Gap Between Rich and Poor Grows
The wealth disparity is so large that the top tenth of the richest 1% made more money then the poorest third of American workers combined. In contrast, the 1979 I.R.S report showed that the poorest third made more then the top tenth 1% of our wealthiest citizens. Between 2003 and 2004 the poverty rate of U.S. workers also increased by 1.1 million citizens, bringing the total number of Americans living at or below the poverty line up to massive 37 million. Meanwhile the number of Americans without healthcare of any kind increased to 45.8 million in 2004.
What’s happening to the U.S. workforce? Why is the gap between rich and poor, or even the middle class and mega wealthy growing so wide? A major problem is that the federal minimum wage is stuck at a sickly $5.15 an hour, with some states adding a dollar or two on top of that wage. With the current cost of living in certain regions of the country such as the Northeast, the minimum wage is not enough to survive on. The average house cost in Rhode Island is close to $300,000 with most houses going for well over that price. The cost of gas has skyrocketed in recent years, and the price of goods and services have increased, yet the workers wages remain stagnant, not even increasing high enough to match the inflation rate as the I.R.S points out. It’s not just those working for minimum wage or slightly above that are suffering the crunch, all workers white collar and blue collar alike aren’t seeing their wages increase much. However, as New York University economist Edward N. Wolf points out, most of the wage increases have come in the from of stock market gains and sharp rises in pay for chief executives. American workers can’t afford homes in their own states any longer, nor the gas to fill their cars, but we can all take comfort that the CEO’s of the country have seen their salaries go up by 9.5% in single year!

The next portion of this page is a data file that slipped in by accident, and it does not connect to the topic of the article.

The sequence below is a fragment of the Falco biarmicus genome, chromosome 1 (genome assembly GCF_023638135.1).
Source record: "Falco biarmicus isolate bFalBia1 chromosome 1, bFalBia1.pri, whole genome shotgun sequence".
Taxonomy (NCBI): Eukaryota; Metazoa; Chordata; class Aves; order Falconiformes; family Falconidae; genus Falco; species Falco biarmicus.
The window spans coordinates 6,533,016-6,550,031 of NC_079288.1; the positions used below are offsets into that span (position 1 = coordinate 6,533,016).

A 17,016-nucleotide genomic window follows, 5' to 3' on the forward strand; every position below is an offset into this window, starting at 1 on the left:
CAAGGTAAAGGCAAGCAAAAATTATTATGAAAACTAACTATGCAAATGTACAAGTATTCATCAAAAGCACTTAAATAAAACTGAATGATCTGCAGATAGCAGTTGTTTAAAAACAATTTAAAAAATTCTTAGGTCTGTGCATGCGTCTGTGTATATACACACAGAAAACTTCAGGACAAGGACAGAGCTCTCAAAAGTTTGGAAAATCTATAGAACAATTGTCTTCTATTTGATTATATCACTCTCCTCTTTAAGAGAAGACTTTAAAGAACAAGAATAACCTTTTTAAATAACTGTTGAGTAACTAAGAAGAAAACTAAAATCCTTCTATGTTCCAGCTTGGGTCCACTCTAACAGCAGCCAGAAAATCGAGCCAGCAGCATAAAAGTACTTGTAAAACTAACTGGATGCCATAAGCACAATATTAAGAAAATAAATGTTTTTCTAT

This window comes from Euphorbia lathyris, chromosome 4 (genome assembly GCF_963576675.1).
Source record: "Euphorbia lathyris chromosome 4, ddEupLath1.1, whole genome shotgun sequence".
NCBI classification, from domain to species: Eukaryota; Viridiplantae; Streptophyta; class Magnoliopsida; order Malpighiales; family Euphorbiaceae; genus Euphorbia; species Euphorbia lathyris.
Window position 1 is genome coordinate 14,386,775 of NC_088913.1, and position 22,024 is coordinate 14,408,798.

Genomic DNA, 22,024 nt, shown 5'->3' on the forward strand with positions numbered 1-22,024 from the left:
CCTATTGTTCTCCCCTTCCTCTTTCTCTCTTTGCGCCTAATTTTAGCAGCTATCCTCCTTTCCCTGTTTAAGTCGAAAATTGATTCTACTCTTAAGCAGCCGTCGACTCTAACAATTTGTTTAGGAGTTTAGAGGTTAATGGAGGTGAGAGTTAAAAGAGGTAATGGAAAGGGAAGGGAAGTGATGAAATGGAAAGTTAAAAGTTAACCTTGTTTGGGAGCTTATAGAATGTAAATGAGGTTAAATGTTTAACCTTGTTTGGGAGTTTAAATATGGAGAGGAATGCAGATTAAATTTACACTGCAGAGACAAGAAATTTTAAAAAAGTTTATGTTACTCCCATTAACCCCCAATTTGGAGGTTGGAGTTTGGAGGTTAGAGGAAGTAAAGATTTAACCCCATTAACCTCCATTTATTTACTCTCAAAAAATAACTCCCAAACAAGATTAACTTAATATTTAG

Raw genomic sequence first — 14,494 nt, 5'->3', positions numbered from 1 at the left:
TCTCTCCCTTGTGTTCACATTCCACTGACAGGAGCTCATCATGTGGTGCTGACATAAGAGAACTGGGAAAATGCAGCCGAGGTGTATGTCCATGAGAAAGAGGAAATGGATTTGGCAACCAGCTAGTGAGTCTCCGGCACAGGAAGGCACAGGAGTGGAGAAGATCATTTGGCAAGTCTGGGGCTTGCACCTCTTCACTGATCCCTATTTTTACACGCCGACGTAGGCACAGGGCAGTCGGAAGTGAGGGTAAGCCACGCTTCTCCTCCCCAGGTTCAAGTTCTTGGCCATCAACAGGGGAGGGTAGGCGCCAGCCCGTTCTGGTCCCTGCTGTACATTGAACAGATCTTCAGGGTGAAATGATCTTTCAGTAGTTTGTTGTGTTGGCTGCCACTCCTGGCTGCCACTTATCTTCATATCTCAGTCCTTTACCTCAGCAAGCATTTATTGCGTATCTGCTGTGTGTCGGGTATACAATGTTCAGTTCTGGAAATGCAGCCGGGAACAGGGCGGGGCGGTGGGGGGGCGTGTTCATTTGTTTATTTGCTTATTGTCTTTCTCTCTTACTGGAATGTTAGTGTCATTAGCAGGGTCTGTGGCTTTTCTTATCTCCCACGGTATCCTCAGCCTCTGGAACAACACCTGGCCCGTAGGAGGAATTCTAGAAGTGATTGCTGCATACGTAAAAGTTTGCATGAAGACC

While the bulk of American’s flounder, the Bush administration continues to push its tax cuts for the wealthy and seeks to make them permanent. Even in the light of a growing massive deficit and the declining welfare of a majority of its citizens, the powers that be will not remove the damaging tax cuts or even consider raising the minimum wage to a livable standard. The administration and its wealthy masters are playing a dangerous economic game at their own risk. Even Alan Greenspan as quoted by the Christian Science Monitor recently stated at a Joint Economic Committee hearing that, "The income gap between the rich and the rest of the US population has become so wide, and is growing so fast, that it might eventually threaten the stability of democratic capitalism itself.... The Fed chief than added that the 80 percent of the workforce represented by nonsupervisory workers has recently seen little, if any, income growth at all."
As Greenspan stated, Democratic Capitalism itself is threatened by the ever-increasing income gap. This problem has gone far beyond partisan jabs and political bickering, the entire structure of the system is on the verge of collapse. A nation that has such incredible wealth owes a certain level of security to all its citizens. It needs to be mindful that the poverty numbers decrease and do not increase, that its citizen’s wages rise above the inflation rates or at the very least match those rates. A nation such as this owes healthcare to its citizens so that they do not get struck with massive medical bills when an untimely emergency strikes them from their work or family life. And last, this country’s leaders need to understand that this is a nation of the people and by the people, not of the billionaires, and for the corporate elite.